Newspaper headlines: Prison riot, Putin position, soldiers accused, electricity fines and Jagger baby.

Police at Birmingham Prison Image copyright AP

The Mail says the inmates who took over Birmingham Prison on Friday made a "mockery of the justice system" by gloating about the disturbance on Twitter.

According to the Mail, official records were set on fire.

The Sun believes the trouble may have started after the hot water and a TV aerial stopped working.

The Times says there is a suggestion that delays in healthcare appointments also caused anger.

The Daily Mirror understands that more than 600 inmates were involved, and the Star reports that scores were being settled over drugs debts.

The Telegraph and the Guardian carry opinion pieces on Russian President Vladimir Putin.

The Telegraph's Moscow correspondent, Roland Oliphant, writes that Russia, rather than Syria, announced the end of the battle in Aleppo, and that Mr Putin is working with Turkey for a "total ceasefire".

With neither the US nor the UN involved, Oliphant takes the view that Russia has displaced the US as the power broker in the Middle East.

The Guardian's foreign affairs columnist, Simon Tisdall, believes Russian air and naval bases will stay in Syria, although Mr Putin may wind down military involvement in the war while keeping President Bashar al-Assad "under his thumb".

George Osborne has told the Times that he did not listen enough to the British people when he was chancellor.

He says in an interview that he was very focused on unemployment and productivity figures in order to revive the economy.

Mr Osborne admits that people wanted more, "to feel that their views are understood and their voices heard".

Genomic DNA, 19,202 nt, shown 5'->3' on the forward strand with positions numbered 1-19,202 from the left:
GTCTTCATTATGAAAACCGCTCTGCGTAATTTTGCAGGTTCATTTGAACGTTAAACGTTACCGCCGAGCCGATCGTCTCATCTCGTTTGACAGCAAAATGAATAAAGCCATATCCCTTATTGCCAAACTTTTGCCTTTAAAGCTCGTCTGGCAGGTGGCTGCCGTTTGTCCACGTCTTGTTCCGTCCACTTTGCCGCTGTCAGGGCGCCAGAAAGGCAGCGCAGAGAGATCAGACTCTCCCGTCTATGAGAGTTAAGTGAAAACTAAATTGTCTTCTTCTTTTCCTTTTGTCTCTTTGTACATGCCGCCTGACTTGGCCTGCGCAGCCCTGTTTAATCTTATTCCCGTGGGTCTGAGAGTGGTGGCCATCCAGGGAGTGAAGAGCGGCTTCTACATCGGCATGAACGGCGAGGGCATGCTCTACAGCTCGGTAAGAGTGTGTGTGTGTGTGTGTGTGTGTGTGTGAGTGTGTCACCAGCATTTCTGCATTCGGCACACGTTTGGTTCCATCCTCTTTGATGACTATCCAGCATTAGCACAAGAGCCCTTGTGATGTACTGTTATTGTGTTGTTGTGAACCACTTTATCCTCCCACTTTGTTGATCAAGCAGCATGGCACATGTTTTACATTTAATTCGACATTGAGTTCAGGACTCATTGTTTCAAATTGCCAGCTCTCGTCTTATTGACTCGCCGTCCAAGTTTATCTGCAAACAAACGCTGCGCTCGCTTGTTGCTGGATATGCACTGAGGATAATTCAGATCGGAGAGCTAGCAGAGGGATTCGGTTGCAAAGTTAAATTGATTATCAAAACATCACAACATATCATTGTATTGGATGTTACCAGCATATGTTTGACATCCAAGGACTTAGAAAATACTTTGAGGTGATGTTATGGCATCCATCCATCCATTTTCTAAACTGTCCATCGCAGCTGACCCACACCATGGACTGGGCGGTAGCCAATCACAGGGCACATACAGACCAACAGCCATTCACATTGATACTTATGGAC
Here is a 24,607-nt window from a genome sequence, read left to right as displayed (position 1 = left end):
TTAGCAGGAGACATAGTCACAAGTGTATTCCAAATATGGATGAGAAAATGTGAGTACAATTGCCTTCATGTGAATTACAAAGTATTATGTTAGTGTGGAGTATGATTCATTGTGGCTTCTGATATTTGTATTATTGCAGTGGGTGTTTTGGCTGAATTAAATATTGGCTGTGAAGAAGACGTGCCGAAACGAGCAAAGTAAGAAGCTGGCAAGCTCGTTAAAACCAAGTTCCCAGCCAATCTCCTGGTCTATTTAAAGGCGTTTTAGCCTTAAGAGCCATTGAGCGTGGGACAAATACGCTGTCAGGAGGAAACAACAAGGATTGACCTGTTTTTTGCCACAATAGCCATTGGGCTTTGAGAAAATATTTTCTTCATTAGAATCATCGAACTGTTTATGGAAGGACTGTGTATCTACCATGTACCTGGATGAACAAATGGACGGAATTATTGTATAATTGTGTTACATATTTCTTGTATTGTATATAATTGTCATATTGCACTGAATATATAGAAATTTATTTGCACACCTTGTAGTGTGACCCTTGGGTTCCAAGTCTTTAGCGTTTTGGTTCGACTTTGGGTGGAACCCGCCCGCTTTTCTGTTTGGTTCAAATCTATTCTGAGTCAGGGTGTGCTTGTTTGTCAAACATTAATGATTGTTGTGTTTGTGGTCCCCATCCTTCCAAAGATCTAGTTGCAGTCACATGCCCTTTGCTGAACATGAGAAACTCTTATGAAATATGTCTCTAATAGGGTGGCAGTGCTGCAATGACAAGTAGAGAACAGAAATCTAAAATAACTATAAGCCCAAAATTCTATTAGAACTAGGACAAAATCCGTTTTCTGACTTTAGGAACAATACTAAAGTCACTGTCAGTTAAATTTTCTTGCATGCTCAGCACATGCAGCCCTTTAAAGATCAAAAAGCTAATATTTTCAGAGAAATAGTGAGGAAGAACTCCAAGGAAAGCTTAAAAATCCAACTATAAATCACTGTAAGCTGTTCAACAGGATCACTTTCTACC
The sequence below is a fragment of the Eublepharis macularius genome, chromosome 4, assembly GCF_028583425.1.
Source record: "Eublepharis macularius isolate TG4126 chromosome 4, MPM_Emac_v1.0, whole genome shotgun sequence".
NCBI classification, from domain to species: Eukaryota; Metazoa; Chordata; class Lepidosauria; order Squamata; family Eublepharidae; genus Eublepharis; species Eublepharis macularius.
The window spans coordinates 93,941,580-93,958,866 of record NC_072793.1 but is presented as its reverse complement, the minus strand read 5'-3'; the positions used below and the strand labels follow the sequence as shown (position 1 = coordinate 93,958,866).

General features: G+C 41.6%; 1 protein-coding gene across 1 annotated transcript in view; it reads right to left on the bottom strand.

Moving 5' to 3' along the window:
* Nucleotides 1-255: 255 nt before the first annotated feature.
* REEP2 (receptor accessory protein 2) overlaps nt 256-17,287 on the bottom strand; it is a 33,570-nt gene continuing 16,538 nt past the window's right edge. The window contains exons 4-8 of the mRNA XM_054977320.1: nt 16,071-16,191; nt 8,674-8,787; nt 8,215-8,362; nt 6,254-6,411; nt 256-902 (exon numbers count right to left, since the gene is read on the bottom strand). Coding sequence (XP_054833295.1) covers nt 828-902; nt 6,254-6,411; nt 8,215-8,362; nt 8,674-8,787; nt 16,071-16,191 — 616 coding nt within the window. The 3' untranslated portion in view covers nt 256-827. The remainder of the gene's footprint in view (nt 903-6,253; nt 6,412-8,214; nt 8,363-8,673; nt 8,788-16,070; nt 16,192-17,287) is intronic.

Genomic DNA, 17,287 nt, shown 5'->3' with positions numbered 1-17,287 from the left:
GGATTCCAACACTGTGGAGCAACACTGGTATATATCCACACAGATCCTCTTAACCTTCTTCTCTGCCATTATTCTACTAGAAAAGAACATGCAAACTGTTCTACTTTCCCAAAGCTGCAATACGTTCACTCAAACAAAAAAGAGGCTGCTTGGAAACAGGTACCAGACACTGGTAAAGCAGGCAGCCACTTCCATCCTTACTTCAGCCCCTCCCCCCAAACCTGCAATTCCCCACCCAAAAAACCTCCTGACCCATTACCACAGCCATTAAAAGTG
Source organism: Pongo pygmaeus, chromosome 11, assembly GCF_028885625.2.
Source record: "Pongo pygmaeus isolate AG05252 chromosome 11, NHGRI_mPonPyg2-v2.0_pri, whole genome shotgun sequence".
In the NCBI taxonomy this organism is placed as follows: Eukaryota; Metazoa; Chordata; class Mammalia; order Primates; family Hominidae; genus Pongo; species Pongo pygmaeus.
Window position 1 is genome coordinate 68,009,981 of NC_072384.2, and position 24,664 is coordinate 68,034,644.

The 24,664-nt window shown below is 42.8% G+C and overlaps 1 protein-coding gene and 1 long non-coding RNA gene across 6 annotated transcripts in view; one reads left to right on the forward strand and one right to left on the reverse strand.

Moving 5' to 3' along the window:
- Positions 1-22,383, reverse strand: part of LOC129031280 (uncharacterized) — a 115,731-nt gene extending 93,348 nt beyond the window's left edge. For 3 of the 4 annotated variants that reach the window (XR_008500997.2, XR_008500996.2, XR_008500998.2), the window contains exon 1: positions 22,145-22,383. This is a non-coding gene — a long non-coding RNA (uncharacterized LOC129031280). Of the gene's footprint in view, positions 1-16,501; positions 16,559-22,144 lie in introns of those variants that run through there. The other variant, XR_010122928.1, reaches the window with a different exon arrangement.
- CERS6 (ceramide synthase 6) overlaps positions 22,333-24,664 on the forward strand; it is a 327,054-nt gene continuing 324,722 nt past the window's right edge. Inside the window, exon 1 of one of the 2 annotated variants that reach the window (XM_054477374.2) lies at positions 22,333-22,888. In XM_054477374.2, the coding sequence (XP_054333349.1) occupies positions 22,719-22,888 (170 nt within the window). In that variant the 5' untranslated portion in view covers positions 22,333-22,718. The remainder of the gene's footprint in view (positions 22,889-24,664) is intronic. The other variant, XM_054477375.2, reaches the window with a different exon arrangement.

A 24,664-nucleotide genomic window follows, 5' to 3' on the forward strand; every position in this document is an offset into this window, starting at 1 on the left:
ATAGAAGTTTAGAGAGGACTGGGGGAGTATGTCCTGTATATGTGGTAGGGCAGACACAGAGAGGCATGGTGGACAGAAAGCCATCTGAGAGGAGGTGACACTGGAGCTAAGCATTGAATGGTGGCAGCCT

He also tells the Times that we have moved to a politics of identity rather than a politics of the economy, and the Conservatives are best placed to understand this.

The Daily Mail reports that two former members of the Parachute Regiment, who will be prosecuted for the murder of a member of the IRA, had twice been assured that they would not be "hauled before the courts".

They are accused of killing Joe McCann in 1972.

The Public Prosecution Service, which announced the decision on Friday, said it was reached following an objective and impartial application of the test for prosecution.

The Telegraph believes the case raises the prospect of dozens more troops who served in Northern Ireland being charged.

The Financial Times says it has seen a letter "threatening" electricity generating companies with fines and criminal prosecution if they are caught trying to manipulate wholesale energy markets.

The FT understands the warning this week was made by regulator Ofgem after it received reports of suspicious activities.

The paper says the potential financial rewards for such manipulations are heightened during the winter months when higher wholesale prices feed through to bills paid by households and businesses.

Pictured on the front page of the Mail is one-week-old Deveraux Octavian Basil Jagger.

The Sun uncovers the significance of two of the names of Sir Mick Jagger's eighth child.

Basil was the name of the Rolling Stone's late father, who was also known as Joe, and Octavian is Latin for "born eighth".

But paper draws a blank on Deveraux which is a town in France.